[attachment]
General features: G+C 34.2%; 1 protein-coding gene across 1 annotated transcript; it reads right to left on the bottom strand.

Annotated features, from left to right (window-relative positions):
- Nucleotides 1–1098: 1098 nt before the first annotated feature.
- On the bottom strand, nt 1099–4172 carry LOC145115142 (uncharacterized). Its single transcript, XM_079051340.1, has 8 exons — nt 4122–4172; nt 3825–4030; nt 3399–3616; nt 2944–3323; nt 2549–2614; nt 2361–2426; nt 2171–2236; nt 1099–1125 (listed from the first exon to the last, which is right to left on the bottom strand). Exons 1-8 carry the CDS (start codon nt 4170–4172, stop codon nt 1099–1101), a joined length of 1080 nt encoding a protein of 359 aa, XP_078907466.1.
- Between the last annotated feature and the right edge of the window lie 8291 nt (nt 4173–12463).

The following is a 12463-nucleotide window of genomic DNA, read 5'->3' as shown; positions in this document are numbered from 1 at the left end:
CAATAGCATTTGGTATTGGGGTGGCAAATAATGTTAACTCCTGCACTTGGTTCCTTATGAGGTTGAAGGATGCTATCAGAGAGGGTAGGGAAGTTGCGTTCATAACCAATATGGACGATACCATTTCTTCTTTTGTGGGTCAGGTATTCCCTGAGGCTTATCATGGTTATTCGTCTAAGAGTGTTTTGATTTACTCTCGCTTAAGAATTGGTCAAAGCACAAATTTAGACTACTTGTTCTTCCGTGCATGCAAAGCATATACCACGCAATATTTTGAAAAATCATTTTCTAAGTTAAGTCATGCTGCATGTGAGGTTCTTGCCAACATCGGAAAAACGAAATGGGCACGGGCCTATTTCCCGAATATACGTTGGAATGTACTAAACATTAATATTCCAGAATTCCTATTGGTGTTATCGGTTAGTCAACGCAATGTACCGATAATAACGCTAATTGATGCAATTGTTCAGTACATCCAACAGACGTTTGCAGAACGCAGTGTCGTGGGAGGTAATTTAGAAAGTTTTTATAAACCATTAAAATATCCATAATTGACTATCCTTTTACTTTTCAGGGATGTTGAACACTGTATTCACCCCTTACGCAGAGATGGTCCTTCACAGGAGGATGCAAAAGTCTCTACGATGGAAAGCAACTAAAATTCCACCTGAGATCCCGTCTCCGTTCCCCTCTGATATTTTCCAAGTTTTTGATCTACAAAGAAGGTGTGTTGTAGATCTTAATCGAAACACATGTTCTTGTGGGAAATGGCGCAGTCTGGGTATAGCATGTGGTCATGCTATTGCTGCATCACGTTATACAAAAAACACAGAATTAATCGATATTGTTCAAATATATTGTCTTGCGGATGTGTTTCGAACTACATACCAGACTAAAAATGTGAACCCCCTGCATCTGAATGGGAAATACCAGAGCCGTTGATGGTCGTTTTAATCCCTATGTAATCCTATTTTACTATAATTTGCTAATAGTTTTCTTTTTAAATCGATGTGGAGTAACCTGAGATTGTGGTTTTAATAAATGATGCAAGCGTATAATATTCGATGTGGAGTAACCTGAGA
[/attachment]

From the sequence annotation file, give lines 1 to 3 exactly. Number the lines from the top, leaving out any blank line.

General features: G+C 34.2%; 1 protein-coding gene across 1 annotated transcript; it reads right to left on the bottom strand.

Annotated features, from left to right (window-relative positions):
- Nucleotides 1–1098: 1098 nt before the first annotated feature.